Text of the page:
*All quilts made at Sew South were donated to Quilt Lemonade.  You can find more pictures of our race and adventures at Sew South here.


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  1. stephanie says

    That was a super fun thing to do. We loved it at our table also. I guess with that Juki we had the unfair advantage!

    • You bet Stephanie! I’d love to do it on a local level. Maybe get a few friends together to sew and send off finished quilts to someone in need.

  2. Hi i have done a jelly roll quilt twin size. I washed it and it totally came apart. It was a mess. What causes that to happen.
    Thank u

    • Hello Cheryl,
      What a shame. I am not sure what size stitches or the width of your seam allowance but both of these could be contributing factors. When joining seams together it is best to use about a 2.5mm stitch length and you should have a minimum of 1/4″ seam allowance.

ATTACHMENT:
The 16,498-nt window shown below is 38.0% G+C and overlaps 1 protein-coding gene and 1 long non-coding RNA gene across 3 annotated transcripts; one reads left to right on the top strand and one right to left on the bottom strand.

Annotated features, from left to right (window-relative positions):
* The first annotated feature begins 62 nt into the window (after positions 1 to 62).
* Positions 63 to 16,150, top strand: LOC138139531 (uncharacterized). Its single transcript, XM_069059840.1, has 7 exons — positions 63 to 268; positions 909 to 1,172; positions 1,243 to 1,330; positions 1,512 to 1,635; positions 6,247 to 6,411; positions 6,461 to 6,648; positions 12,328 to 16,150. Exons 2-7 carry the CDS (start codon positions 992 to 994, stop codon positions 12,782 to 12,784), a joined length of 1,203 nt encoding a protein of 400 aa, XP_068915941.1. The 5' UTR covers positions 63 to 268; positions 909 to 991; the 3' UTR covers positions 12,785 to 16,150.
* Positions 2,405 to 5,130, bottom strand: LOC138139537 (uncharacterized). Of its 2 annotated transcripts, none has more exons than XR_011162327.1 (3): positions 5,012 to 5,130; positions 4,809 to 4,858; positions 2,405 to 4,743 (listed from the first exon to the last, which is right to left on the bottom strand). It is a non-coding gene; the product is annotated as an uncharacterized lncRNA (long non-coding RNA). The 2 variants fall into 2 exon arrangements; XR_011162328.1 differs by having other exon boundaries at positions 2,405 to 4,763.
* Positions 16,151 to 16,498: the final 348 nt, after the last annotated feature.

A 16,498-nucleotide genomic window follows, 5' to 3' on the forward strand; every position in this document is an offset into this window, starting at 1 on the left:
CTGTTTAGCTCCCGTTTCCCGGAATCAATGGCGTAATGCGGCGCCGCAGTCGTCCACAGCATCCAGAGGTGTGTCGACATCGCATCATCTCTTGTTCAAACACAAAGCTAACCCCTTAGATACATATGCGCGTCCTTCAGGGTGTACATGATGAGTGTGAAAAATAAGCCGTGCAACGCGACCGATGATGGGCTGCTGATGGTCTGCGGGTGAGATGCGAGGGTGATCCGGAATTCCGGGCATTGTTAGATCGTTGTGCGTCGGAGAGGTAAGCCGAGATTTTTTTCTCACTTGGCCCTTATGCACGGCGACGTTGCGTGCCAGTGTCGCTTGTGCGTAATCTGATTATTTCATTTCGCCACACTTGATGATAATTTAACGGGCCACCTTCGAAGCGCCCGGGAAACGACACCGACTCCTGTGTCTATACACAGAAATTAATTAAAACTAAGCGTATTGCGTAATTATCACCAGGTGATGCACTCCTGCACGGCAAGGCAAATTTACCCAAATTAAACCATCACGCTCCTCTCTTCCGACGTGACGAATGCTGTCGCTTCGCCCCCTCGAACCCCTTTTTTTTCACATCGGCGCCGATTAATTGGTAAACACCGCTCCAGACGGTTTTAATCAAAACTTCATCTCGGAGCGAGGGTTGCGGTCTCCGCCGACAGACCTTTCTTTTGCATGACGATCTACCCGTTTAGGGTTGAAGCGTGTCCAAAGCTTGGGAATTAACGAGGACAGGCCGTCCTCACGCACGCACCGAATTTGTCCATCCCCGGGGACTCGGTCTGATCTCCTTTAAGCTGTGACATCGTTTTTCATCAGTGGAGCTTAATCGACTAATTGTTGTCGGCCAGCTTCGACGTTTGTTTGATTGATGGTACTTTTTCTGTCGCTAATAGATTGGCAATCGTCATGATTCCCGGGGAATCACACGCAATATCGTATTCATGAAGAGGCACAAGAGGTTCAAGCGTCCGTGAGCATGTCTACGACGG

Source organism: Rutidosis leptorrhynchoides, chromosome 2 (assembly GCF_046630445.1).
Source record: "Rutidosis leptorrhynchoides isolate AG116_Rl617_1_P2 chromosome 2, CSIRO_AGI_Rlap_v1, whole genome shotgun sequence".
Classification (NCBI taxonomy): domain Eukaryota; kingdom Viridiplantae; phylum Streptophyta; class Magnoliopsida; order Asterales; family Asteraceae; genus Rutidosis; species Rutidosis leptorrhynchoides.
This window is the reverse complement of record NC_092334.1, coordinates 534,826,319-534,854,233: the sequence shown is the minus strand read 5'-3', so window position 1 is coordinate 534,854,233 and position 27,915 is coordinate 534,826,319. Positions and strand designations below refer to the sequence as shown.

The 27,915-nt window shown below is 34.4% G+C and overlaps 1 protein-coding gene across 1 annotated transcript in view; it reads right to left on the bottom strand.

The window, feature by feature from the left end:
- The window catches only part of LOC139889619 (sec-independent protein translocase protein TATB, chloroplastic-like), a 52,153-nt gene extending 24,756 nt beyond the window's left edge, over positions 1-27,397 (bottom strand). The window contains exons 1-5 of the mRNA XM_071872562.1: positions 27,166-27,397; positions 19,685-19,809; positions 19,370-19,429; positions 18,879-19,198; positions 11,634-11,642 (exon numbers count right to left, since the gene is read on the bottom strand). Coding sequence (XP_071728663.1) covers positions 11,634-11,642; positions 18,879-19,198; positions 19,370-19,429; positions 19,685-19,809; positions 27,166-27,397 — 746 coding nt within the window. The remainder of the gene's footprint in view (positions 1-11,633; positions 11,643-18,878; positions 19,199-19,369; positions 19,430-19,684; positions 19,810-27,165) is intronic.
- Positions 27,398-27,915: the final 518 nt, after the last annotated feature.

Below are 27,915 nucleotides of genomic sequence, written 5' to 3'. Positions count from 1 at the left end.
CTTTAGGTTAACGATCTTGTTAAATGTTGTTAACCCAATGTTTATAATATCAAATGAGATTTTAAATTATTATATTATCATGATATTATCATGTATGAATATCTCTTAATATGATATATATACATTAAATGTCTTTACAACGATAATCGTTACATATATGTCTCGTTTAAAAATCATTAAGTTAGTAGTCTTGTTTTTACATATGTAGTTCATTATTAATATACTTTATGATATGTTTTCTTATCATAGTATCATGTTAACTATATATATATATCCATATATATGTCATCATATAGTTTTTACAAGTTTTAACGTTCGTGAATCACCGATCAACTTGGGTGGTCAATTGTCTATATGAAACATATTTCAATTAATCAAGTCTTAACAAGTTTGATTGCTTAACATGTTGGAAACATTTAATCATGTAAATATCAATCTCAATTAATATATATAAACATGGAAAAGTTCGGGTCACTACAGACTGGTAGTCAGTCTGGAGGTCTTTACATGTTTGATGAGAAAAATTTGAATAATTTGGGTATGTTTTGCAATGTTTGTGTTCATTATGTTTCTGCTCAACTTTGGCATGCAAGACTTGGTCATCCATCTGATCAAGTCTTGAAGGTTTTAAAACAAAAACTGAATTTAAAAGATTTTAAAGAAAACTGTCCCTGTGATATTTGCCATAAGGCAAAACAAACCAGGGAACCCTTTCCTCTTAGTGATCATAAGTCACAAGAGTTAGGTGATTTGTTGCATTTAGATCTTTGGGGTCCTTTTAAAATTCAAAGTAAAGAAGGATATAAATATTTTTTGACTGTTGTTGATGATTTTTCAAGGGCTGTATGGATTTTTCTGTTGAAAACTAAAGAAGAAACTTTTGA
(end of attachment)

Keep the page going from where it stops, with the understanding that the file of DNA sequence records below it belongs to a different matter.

Do you recall what you used?

  3. Joyce Arndt says

    I am trying to make and black and white jelly roll quilt, I can’t figure out to keep the black prints on top and the white prints the rest of way down. can you help me, thanks Joyce

    • Hello Joyce,
      Thanks for your note. I’m not sure if you are looking for a pattern design but it sounds to me the best thing to do would be to lay out all of your strips before sewing. Then you can move them around until you are happy with the layout.

  4. Thank you for sharing these quilt ideas! I am new to quilting so I am always looking for inspiration everywhere! I have this quilt that I found in a quilt store that I love but I can’t seem to find the pattern anywhere. It starts with a thin strip and then a collection of small rectangles and then repeats about 4 times across the quilt. Would you happen to know what that pattern is? I appreciate any input.

    • Hello Becky, I’m excited to hear that you are loving your quilt experience and finding new patterns. Since patterns are best reviewed visually, it is hard for me to guess what pattern you may be referencing. I would suggest taking a picture of the quilt and searching on Pinterest. From there, you can scroll through the images until you find what you are looking for.
      I would also consider asking the shop owner. Perhaps they can help point you in the right direction.